A manager of a Chicago McDonald’s told employee Carmen Navarrette to put a bullet in her head for being sick. Navarrette is diabetic, and had asked to go home after having a severe diabetic episode. Navarrette, who’s been an employee at that McDonald’s for nine years, went to the Workers Organizing Committee of Chicago with the incident.
She also told her story to the Organizing Committee for Chicago Women Caucus, where there were similar stories from other people. That’s prompted a rally on Saturday, where workers were demanding an end to verbal abuse and respect from their managers. Several Chicago aldermen attended the rally as well.
So far, McDonald’s corporate hasn’t commented on the matter. Last year, they began cracking down on staff and managers for poor customer service. One in five customer complaints has to do with not receiving friendly or speedy service, according to an article in the Wall Street Journal. As yet, though, there’s little evidence that they’ve been pressing their franchisees to train managers to treat employees better.
Disrespect isn’t unique to this particular McDonald’s.
Another Chicago McDonald’s is under fire for poor employee treatment, age discrimination, unsanitary conditions, and failure to provide proper safety equipment. Centro De Trabajadores Unidos (CTU) Immigrant Worker Project says that several women at the McDonald’s at 92nd and Commercial Avenue, on Chicago’s south side, frequently deal with verbal abuse, along with stress so bad it affects their health outside of work.
In 2013, CTU was pressuring that McDonald’s restaurant to sit down with them and work something out so that workers would receive better treatment. At the time of their posting, the restaurant had not responded to their letters.
McDonald’s might benefit more from treating their workers with some decency.
Perhaps the problem is deeper than just rude workers. It can be very hard to put a smile on your face when not only does your boss treat you like you’re nothing, but customers do also. Business Insider has a list of McDonald’s horror stories from 2012, and most of them have to do with customers. There are a few that have to do with bad working conditions.
Perhaps the problem is, at least in part, our society’s disdain for fast-food workers. You see it all over the place, especially when talking about raising the minimum wage. These jobs are low-skill, requiring minimal training, and for some reason we associate that with a person’s worth as a human being. If they were better people, they’d have better jobs. Since they don’t, there must be something wrong with them that just makes them “beneath” the rest of us. It’s not just customers who think it’s their right to step all over a fast-food worker like they aren’t human. As Navarrette’s story shows, the managers and franchisees do it, too.
The Wall Street Journal article discusses how trying to raise the level of customer service across the board has had limited success. One McDonald’s franchisee said, “I think it’s an ongoing problem, and always will be.”
The question there is, why? The franchisees are addressing the issue by increasing staffing and introducing new order systems to speed things up. Why doesn’t employee treatment factor into this at all?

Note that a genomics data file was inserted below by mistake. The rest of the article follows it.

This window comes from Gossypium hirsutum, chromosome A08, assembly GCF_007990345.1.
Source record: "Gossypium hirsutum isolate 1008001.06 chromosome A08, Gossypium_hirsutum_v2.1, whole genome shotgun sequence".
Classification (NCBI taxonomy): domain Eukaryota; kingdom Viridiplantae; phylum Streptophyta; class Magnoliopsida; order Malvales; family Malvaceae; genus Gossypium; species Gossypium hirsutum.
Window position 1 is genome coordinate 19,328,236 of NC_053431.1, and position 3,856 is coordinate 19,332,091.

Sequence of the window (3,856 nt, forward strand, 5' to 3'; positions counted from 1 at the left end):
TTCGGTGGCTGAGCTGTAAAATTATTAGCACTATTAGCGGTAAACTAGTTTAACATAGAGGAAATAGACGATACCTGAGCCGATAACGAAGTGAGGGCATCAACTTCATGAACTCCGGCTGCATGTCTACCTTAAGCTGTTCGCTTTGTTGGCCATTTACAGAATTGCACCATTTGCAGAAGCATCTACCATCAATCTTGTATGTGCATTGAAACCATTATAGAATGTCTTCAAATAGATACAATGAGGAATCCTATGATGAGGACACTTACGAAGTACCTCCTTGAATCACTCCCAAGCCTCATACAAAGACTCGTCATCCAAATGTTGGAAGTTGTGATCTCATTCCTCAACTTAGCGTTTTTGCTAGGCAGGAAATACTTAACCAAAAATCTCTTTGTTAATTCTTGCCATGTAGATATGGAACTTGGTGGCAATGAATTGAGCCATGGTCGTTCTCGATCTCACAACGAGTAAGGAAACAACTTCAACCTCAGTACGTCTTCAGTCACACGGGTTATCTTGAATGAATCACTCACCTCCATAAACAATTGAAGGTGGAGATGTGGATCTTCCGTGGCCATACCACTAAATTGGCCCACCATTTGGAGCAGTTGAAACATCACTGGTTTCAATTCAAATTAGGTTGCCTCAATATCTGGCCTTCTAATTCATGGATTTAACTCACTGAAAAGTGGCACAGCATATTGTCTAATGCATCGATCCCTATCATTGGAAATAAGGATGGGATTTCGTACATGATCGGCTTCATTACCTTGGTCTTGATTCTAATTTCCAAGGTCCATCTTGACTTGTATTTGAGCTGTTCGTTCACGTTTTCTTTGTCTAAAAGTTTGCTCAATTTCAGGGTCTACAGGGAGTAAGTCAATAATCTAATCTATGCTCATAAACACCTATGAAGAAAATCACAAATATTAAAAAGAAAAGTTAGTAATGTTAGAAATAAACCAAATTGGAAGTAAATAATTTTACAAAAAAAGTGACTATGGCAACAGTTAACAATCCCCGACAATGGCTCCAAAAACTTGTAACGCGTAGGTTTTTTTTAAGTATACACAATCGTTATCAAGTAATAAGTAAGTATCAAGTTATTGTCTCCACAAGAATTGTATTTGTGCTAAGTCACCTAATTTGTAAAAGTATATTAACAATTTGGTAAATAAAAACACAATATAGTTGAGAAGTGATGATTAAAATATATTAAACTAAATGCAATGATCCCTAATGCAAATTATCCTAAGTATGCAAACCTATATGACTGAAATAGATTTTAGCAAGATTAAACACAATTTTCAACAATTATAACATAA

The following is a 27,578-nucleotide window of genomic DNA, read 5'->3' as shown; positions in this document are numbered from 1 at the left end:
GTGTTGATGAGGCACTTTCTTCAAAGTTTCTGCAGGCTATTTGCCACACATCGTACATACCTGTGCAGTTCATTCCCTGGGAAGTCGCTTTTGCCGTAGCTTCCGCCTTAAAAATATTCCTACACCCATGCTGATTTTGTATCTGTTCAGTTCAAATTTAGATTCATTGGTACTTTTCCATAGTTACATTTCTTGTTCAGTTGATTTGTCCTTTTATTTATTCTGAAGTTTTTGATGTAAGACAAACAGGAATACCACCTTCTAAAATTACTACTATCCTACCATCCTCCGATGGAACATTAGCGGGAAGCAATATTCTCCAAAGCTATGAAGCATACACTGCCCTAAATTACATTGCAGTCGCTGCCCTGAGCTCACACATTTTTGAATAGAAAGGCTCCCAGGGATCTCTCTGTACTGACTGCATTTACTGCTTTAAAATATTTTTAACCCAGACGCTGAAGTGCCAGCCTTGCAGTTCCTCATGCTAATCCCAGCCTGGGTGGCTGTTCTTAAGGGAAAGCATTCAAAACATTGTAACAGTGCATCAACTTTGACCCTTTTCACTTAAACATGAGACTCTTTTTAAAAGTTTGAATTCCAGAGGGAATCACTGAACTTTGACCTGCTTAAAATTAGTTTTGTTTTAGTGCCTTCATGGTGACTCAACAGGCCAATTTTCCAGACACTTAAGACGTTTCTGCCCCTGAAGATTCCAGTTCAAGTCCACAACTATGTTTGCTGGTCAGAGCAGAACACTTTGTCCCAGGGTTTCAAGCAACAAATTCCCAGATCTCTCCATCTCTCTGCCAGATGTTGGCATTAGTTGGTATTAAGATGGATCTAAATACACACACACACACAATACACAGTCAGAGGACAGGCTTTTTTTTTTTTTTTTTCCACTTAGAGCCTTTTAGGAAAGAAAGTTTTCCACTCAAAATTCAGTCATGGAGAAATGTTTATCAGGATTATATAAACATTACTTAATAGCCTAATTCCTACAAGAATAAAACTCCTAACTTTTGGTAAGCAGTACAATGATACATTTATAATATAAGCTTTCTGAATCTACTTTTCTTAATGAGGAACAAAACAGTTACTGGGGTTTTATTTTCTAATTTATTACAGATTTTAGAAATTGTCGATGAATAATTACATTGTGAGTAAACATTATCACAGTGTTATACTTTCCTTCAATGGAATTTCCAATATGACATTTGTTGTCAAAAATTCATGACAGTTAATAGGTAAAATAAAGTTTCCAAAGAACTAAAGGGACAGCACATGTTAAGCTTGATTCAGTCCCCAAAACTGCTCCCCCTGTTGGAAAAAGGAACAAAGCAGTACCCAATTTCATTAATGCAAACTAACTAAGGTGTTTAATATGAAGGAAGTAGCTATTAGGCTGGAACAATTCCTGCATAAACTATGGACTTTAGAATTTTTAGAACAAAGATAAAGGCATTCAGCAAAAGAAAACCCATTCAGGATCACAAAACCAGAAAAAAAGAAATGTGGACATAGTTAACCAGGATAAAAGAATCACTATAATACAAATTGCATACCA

Employee engagement and well-being brings in a higher profit margin.
Organizations that actively participate in employee well-being and engagement, and invest time and energy in providing good working environments, tend to see greater returns and greater profits than companies who treat their employees like mere cogs in a machine. This isn’t something that only applies to certain industries; it’s true across all industries. It isn’t necessarily about wages, either. Treating employees with respect, and letting them know their value to the organization as a whole, can go a very long way towards how well they perform.
But even if the returns were small, treating your employees with disrespect is just bad management. Anybody who’s so disrespectful that they would tell an employee to put a bullet in their head because they’re sick shouldn’t be a manager to begin with.
This McDonald’s manager really should just be fired for that.
There’s no information available as to how often Navarrette was absent from work due to her diabetes. If it was quite frequent, then frustration on the part of her manager is to be expected. However, that absolutely does not give him the right to tell her she should kill herself. If her health is causing that much of a problem with her attendance or performance on the job, then he needs to schedule a meeting with her to discuss her options (including things like light duty, and possibly disability).
If, however, her diabetes is not causing problems with her attendance and on-the-job performance, then his behavior is even worse because that level of frustration is entirely unwarranted. But regardless, no manager, no matter how frustrated they are, has the right tell anyone to just put a bullet in their heads.
Navarrette has a petition on Moveon.org regarding her situation, and the situation of all McDonald’s workers who’ve had to endure abuse from their managers. If McDonald’s is serious about improving their customer service, technology is only one step. They need to better train their franchisees to ensure store managers are leaders, and not just overseers.